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Second Balkan War 1913 - The Greek-Bulgarian Campaign

Introduction The First Balkan War ended with the Treaty of London signed on 30 May 1913. The Balkan allies Serbia, Montenegro, Greece and Bulgaria had ejected the Turks from Europe with the exception of the Chatalja and Gallipoli peninsulas. However, even before the treaty had been signed, Greece and Serbia had signed a military pact aimed against Bulgaria that divided the disputed region of Macedonia between them. Bulgaria felt that their territorial rewards from the war, particularly in Macedonia, were insufficient. A further problem for Bulgaria was the attitude of Romania. They claimed the Bulgarian fortress of Silistria on the Danube as the price for their neutrality in the First Balkan war. This was a price the Bulgarians were not prepared to pay. Russian arbitration provided for in the 1912 treaty was progressing slowly. The Russians didn't wish to lose either of their allies in the Balkans (Serbia and Bulgaria). Whilst negotiations were ongoing low level warfare continued in Macedonia mainly between Serbian and Bulgarian troops. The Bulgarian military ordered limited attacks on June 29/30 against Serbian and Greek positions, apparently to strengthen their government's bargaining position. This gave the Serbs and Greeks the opportunity to present themselves as the victims of aggression. In essence the militaries of all the combatants were intent on war. The civilian governments were not entirely in control and Russia the one power able to intervene dithered. For Bulgaria the war gave them the opportunity to acquire all Macedonia and dominate the Balkans. For Serbia and Greece war meant the prospect of dividing up Macedonia and preventing Bulgarian hegemony. The Greek Front The Bulgarian 2nd Army in southern Macedonia commanded by General Ivanov held a line from Lake Doiran (a key battlefield for British troops three years later) south east to Lakes Langaza and Beshik, then across to the port of Kavala on the Aegean. Whilst the army had been in place since May (it fought at the siege of Adrianople in the First Balkan War) its troops were overextended and probably numbered no more than 40,000 men in two weak divisions. The Greeks claim that they were opposed by at least 80,000 men. The Greek army, commanded by King Constantine had nine divisions and a cavalry division (120,000 men), heavily outnumbering the stretched Bulgarian forces by two or three to one. The main Bulgarian attack was planned against the Serbs although 2nd Army was tasked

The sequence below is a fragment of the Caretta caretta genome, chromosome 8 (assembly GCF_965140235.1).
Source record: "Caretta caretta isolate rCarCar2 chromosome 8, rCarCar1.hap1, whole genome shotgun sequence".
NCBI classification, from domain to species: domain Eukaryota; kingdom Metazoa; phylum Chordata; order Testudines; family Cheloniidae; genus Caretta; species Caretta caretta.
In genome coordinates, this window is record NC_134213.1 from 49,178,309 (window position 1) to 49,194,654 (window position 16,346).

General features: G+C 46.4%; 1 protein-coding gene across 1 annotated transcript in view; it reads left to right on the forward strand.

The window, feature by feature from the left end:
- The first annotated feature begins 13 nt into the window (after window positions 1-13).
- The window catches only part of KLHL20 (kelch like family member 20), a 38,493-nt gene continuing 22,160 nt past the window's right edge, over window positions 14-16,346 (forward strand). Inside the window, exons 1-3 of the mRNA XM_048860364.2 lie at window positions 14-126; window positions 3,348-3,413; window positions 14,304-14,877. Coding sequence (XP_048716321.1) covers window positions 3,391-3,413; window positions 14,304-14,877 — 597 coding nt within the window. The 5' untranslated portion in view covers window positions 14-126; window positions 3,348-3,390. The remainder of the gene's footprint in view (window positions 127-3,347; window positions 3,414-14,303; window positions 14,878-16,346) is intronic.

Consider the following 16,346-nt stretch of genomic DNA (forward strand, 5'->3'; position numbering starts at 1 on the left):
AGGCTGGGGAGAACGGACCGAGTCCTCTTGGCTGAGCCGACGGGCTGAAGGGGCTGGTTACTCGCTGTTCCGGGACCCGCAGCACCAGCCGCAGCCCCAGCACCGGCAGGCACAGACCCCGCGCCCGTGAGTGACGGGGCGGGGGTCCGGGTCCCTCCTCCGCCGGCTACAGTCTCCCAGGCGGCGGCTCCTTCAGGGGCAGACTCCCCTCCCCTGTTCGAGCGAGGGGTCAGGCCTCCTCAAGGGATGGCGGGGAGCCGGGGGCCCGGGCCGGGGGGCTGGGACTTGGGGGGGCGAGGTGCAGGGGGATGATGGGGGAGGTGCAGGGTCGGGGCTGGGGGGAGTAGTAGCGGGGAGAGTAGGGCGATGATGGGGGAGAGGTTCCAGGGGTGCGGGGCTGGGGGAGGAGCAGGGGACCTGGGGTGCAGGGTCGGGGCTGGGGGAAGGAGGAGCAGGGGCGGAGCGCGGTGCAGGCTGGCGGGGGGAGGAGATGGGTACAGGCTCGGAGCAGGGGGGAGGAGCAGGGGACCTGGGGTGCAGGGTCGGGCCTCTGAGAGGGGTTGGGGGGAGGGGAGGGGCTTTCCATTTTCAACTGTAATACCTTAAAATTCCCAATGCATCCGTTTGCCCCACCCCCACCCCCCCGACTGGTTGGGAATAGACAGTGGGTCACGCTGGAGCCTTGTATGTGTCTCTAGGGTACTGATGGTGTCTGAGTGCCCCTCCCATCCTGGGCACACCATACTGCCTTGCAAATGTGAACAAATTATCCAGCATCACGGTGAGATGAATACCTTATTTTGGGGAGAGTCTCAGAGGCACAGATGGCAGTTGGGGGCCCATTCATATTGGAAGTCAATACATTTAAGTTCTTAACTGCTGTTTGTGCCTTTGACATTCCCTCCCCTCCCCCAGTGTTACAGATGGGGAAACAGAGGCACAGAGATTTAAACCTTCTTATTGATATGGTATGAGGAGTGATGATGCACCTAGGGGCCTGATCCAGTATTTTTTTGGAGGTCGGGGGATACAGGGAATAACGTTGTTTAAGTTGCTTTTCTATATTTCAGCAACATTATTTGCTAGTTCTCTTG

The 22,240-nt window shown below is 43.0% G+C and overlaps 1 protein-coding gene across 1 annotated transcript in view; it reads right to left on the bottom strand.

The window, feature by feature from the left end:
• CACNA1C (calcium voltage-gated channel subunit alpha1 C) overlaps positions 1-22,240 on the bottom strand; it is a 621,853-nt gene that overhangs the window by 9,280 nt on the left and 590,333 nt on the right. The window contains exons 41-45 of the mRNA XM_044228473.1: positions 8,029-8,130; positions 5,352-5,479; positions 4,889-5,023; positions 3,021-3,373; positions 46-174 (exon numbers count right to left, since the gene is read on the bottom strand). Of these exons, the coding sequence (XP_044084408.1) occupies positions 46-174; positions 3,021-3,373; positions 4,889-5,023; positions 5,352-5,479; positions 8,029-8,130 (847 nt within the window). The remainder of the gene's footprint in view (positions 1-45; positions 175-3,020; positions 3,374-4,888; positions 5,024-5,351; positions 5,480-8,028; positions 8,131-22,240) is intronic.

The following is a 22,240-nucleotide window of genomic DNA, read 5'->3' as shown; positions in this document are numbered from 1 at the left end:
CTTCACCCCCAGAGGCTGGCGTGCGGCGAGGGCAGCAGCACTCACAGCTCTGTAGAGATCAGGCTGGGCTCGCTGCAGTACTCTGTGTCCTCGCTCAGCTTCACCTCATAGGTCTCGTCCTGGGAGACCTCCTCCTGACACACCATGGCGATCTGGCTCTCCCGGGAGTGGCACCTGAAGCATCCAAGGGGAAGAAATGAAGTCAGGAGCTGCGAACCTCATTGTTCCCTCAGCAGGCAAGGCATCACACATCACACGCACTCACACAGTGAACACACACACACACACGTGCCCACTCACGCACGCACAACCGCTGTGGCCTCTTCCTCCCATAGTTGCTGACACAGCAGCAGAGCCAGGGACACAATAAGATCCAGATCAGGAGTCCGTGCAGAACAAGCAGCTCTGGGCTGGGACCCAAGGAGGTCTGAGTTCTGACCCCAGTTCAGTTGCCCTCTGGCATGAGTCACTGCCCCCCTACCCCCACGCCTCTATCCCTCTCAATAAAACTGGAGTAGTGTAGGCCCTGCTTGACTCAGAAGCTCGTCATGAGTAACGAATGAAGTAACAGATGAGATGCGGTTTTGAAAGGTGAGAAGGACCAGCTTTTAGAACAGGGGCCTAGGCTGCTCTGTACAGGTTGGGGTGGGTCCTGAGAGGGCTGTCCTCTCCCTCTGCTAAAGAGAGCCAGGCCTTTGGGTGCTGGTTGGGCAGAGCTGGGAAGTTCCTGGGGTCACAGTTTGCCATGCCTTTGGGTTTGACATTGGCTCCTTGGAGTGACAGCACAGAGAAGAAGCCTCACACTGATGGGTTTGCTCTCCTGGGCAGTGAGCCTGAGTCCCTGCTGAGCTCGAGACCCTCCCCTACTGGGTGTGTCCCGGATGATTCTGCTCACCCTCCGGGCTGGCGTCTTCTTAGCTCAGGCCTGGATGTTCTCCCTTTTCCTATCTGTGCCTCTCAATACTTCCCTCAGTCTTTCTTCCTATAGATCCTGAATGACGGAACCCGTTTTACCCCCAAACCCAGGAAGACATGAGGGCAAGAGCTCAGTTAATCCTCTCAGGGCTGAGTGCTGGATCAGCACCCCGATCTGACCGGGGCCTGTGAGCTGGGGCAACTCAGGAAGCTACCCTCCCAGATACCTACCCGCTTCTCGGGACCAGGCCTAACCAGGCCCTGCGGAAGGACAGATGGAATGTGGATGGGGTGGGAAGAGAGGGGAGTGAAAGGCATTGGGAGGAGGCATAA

with an attack towards Gevgeli and Salonika. This plan was clearly unrealistic and the low level fighting turned into concentrated Greek attacks all along the line on 30 June. The Bulgarian forces immediately withdrew from their positions north of Salonika (except the isolated Salonika garrison which was overrun) to defensive positions at Kilkis. Battle of Kilkis At Kilkis the Bulgarians had constructed strong defences, including captured Ottoman guns which dominated the plain below. On 3 July the Greek 4th, 2nd and 5th divisions attacked across the plain in rushes supported by artillery. They suffered heavy casualties but by the following day had carried the trenches. Meanwhile on the Bulgarian left the Greek 7th Division had captured Nigrita and the 1st and 6th divisions Lahana. On the Bulgarian right Evzoni captured Gevgeli and the heights of Matsikovo. As a consequence the Bulgarian line of retreat through Doiran was threatened and Ivanov's army began a desperate retreat which at times threatened to become a rout. Reinforcements in the form of the 14th Division came too late and joined the retreat towards Strumnitza and the Bulgarian border. The Greeks captured Doiran on 5 July but were unable to cut off the Bulgarian retreat through the Struma pass. On 11 July the Greeks joined up with the Serbs and then pushed on up the Struma River until they reached the Kresna Gorge on 24 July. At this point the exhausted Greeks had reached the end of their logistical systems and halted. The Bulgarians admitted to some 7,000 casualties at Kilkis. A further 6,000 were taken prisoner together with 130 guns. The Greeks also suffered heavily with 8,700 casualties. It was the decisive battle on this front and the greatest Greek success in both wars. Kresna Gorge To the north of the Greek front the Bulgarians after a being pushed back towards Sofia had won a defensive victory against the Serbs at Kalimantsi on 18 July. This enabled the Bulgarians to shift the 1st Army to support the 2nd Army facing the Greeks in the excellent defensive position of Kresna Gorge. Constantine rejected his government's proposal for an armistice, seeking a decisive victory on the battlefield. On 29 July the consolidated Bulgarian army launched attacks on both flanks pushing the Greeks down the Struma and Mesta River valleys. Constantine faced a Cannae type annihilation and pleaded for support from the Serbs. Unfortunately they were in no position to offer help after Kalimantsi and therefore Constantine asked his government to seek an armistice. The Greeks had lost around 10,000 casualties in the past ten days of fighting. The Bulgarian government equally wanted peace and therefore Constantine was saved from destruction. End of the War Despite stabilising the front in Macedonia the Bulgarian government's desire for peace